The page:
Breath is my witness and roads are my life

When you are alone and travelling, the sound of your own breath becomes your best friend.

When the wind grows cold, when the sun grows old, Nothing holds the outsider

Changes happen because of outsiders. The ones who operate on the fringes, honing their craft and building it day by day, person to person.

Just let me be the outsider
They ain’t far behind, they’re always on my mind

Sometimes, the outsiders can’t handle being on the inside. It gets to them and they want out. So many have taken their own lives because of it, or succumbed to an addiction which would eventually claim their life. And I interpret the “they” as the people in power who don’t want to let the outsider in. They want to crush the outsider because of the change they represent.

For example, you know that Netflix is no longer the outsider when Steven Spielberg speaks out against it. Netflix is the new emperor in tow.

Eagles – The Long Run

To some it is sacrilegious, but I got into “The Eagles” in the 90’s a few years before their “When Hell Freezes Over” reunion.

The Long Run

We can handle some resistance
If our love is a strong one (is a strong one)

Most relationships don’t last the long run. And in some cases, neither does the second one or the third one. Because if the person stays as the same person they were when they got together, well that person hasn’t really grown. And when that happens, resentment sets in and when you introduce financial pressures, kids and time away from each other, suddenly you have a bomb ready to go off.

People talkin’ about us
They got nothin’ else to do

There is no escape from people talking. It’s one of the first things humans did. Get together around a fire and talk. But when your friends talk to your ex, you feel pissed, because they should be on your side.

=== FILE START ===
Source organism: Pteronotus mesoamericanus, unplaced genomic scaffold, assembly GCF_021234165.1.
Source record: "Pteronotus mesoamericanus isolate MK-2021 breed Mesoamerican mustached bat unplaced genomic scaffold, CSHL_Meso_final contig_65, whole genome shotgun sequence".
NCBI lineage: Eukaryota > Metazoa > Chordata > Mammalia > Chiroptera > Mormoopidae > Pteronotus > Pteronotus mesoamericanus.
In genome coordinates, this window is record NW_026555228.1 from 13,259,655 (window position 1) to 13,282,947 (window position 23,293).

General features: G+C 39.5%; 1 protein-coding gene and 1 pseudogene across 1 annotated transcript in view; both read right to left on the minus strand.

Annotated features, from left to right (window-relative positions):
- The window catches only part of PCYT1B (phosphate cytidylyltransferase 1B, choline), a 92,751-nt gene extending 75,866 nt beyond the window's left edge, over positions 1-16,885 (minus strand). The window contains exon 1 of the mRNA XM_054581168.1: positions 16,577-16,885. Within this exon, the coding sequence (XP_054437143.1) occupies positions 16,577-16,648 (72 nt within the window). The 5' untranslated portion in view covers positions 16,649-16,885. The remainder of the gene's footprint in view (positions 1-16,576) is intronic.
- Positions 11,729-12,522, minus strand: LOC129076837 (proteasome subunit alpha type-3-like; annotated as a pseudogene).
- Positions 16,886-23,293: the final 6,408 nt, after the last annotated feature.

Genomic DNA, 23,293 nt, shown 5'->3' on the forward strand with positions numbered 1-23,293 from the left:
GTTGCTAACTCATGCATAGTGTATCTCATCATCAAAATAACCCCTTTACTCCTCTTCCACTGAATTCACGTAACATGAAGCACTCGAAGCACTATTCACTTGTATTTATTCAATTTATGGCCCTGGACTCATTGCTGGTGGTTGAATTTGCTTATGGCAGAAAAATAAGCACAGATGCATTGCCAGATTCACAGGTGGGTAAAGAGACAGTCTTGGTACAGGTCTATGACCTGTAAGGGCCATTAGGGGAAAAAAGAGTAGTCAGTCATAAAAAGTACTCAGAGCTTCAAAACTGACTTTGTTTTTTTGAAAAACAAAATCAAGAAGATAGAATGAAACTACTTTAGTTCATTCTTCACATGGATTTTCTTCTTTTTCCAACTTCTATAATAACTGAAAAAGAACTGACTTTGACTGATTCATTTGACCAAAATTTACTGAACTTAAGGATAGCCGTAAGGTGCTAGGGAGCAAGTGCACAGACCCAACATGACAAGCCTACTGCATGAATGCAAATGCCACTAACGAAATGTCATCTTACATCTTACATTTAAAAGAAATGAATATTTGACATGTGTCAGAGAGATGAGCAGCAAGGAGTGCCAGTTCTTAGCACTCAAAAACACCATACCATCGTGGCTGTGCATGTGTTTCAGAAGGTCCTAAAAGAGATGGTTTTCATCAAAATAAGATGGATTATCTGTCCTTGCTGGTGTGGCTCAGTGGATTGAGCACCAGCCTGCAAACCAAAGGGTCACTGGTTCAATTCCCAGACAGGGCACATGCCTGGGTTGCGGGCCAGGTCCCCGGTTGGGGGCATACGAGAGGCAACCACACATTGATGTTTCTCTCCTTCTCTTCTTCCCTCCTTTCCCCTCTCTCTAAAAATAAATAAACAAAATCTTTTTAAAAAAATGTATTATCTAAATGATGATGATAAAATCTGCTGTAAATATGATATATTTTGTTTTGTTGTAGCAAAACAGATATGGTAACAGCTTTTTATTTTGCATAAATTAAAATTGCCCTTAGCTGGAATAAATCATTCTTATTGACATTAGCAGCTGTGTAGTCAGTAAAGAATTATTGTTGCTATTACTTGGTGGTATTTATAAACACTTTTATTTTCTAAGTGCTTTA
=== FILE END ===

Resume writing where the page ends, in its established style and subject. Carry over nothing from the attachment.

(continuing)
I Can’t Tell You Why

The Eagles could all sing well and they all took turns. To me, it’s a big reason why they didn’t sound so stale. So many different vocalists, different ideas, different songwriters and when you all put it together, you get an Eagles album.

But it’s the guitar solos in the songs, which always hook me.

In The City

I heard this track for the first time at the end of “The Warriors” movie. A connection is made straight away.

King Of Hollywood

I like the intro licks in this. It’s a lead guitar line, which is like a riff.

And the outro. The emotion in the licks.

Mick Taylor – Mick Taylor

I just heard this album recently, and the song “Leather Jacket” stood out straight away. Maybe it was the familiarity to other songs.

Put your leather jacket on when it’s time to be moving on

When you leave, it’s that piece of clothing that comes with you.

All your leather jackets and your faded jeans is all you have left of your rock and roll dreams

And you started your path with the same clothing you leave it.

REO Speedwagon – Nine Lives

REO knew how to rock but it was a power ballad which broke them to the masses, so they got labeled as a power ballad band.

Heavy On Your Love

When this song started off, I thought of “Do You Like It” from Kingdom Come.

Only The Strong Survive

Another rocker that gets the foot tapping and the head nodding.